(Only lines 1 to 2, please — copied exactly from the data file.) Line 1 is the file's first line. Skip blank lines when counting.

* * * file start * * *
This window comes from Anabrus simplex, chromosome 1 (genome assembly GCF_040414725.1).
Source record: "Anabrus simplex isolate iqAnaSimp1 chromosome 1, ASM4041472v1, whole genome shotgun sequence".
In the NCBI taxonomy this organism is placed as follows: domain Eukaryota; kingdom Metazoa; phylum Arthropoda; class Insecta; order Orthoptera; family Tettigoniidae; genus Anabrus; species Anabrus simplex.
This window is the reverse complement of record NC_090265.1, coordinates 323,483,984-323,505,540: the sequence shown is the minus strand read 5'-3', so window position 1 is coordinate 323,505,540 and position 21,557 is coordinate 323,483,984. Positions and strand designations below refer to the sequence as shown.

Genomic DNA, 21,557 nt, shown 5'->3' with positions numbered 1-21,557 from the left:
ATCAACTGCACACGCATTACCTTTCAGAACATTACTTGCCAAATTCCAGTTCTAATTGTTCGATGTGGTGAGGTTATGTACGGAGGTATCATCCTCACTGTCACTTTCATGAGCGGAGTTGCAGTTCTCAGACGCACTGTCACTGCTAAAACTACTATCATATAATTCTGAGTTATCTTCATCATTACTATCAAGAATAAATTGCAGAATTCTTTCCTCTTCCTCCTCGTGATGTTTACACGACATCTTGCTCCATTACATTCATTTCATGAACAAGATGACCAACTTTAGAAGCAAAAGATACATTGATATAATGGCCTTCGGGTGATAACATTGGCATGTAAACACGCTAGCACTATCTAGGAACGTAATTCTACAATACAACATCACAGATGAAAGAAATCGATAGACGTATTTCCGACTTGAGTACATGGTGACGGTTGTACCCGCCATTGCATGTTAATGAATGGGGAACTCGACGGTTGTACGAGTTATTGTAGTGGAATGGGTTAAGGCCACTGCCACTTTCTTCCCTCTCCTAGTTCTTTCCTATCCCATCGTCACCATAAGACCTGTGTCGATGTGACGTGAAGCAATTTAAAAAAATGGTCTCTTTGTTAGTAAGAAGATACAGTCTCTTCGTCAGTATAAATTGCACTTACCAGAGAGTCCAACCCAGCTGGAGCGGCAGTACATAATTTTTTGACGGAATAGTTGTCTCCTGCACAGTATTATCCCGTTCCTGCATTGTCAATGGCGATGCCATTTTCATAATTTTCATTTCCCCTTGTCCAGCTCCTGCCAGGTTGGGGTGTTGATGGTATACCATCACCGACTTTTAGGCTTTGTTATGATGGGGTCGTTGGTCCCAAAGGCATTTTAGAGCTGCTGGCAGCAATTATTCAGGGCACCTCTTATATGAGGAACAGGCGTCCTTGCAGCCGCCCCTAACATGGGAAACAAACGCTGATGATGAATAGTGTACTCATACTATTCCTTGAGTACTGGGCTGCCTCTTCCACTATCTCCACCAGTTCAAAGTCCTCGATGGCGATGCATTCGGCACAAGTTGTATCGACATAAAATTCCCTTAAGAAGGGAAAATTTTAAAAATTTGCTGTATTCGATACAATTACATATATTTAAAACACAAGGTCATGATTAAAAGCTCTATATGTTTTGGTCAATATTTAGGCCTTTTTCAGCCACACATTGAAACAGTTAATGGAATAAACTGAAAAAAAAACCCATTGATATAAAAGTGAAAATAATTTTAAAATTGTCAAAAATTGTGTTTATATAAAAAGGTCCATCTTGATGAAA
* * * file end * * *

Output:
This window comes from Anabrus simplex, chromosome 1 (genome assembly GCF_040414725.1).
Source record: "Anabrus simplex isolate iqAnaSimp1 chromosome 1, ASM4041472v1, whole genome shotgun sequence".